Low Vaccination rates against COVID and flu strain healthcare systems amid rising infections.

Public health officials warn that low vaccination rates against the latest versions of COVID-19 and influenza are exerting pressure on healthcare systems this winter, leading to increased hospitalizations and rising death rates among older adults in some regions.

In countries including the United States and several European nations, reports of growing hospitalizations linked to respiratory infections are emerging. Some regions have seen a resurgence of COVID-related cases, prompting governments to reinstate mask-wearing requirements in healthcare facilities.

Maria Van Kerkhove, the World Health Organization’s interim director of epidemic and pandemic preparedness, highlights the “incredibly low” vaccination rates against flu and COVID this season. Despite efforts to move past the pandemic and its restrictions, many countries are grappling with vaccine fatigue, struggling to communicate the ongoing risks posed by COVID and the benefits of vaccination.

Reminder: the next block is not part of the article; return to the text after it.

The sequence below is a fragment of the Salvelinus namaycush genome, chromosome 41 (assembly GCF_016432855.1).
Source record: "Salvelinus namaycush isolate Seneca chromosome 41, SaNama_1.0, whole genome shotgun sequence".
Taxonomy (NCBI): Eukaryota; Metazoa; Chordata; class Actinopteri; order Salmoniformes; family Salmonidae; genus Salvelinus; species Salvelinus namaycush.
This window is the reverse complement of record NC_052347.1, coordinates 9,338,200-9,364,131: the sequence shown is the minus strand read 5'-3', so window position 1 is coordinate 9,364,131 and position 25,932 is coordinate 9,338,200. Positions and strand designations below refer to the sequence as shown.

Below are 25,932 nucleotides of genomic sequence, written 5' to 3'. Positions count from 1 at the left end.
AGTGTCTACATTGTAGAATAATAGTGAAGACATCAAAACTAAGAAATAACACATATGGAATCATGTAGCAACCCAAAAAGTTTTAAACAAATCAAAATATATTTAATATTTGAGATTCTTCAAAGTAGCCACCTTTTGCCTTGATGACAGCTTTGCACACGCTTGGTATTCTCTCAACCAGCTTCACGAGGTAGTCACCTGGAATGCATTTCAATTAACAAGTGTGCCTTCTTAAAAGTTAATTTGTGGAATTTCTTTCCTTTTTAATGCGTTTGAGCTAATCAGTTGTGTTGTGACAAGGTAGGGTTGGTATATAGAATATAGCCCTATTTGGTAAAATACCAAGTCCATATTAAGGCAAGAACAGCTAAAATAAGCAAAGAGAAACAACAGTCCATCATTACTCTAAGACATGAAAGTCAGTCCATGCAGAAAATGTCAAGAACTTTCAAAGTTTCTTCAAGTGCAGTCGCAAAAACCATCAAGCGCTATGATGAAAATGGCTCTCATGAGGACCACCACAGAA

In the United States, only 19.4% of adults have received this season’s COVID vaccine, despite recommendations for all adults to get an updated shot. CDC director Mandy Cohen emphasizes the severity of COVID compared to the flu and notes that not enough people have received the updated COVID vaccine.

Flu represents 5.2% of US emergency visits compared to 3% for COVID, yet the latter leads to more hospitalizations. Vaccination rates for flu and COVID in Europe are also below pandemic levels, with the new COVID shots recommended primarily for high-risk groups.

While vaccines remain effective at preventing serious illness, vaccine fatigue is impeding uptake. In Italy, for instance, only 8.6% of the eligible population has received their third COVID booster, and flu vaccination rates have also declined compared to the previous season. Global health officials emphasize the importance of continued vaccination efforts to prevent severe cases and ease the strain on healthcare systems.